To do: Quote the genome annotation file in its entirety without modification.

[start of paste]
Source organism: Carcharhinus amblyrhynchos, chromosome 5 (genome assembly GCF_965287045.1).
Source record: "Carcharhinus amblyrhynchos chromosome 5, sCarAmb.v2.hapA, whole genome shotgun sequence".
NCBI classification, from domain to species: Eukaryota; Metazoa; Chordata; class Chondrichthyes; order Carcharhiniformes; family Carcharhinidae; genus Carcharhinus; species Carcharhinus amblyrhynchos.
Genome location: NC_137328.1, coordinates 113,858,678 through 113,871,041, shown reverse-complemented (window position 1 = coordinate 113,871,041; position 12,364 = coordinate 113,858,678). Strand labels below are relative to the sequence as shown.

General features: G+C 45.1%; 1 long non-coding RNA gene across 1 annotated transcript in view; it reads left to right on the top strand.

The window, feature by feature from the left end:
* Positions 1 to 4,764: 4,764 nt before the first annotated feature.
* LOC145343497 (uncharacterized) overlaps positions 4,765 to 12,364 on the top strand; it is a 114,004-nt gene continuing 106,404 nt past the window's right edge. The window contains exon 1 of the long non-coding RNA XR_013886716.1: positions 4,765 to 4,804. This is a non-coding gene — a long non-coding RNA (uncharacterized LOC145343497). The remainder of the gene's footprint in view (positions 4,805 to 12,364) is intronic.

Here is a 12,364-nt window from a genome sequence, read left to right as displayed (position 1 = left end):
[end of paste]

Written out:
Source organism: Carcharhinus amblyrhynchos, chromosome 5 (genome assembly GCF_965287045.1).
Source record: "Carcharhinus amblyrhynchos chromosome 5, sCarAmb.v2.hapA, whole genome shotgun sequence".
NCBI classification, from domain to species: Eukaryota; Metazoa; Chordata; class Chondrichthyes; order Carcharhiniformes; family Carcharhinidae; genus Carcharhinus; species Carcharhinus amblyrhynchos.
Genome location: NC_137328.1, coordinates 113,858,678 through 113,871,041, shown reverse-complemented (window position 1 = coordinate 113,871,041; position 12,364 = coordinate 113,858,678). Strand labels below are relative to the sequence as shown.

General features: G+C 45.1%; 1 long non-coding RNA gene across 1 annotated transcript in view; it reads left to right on the top strand.

The window, feature by feature from the left end:
* Positions 1 to 4,764: 4,764 nt before the first annotated feature.
* LOC145343497 (uncharacterized) overlaps positions 4,765 to 12,364 on the top strand; it is a 114,004-nt gene continuing 106,404 nt past the window's right edge. The window contains exon 1 of the long non-coding RNA XR_013886716.1: positions 4,765 to 4,804. This is a non-coding gene — a long non-coding RNA (uncharacterized LOC145343497). The remainder of the gene's footprint in view (positions 4,805 to 12,364) is intronic.

Here is a 12,364-nt window from a genome sequence, read left to right as displayed (position 1 = left end):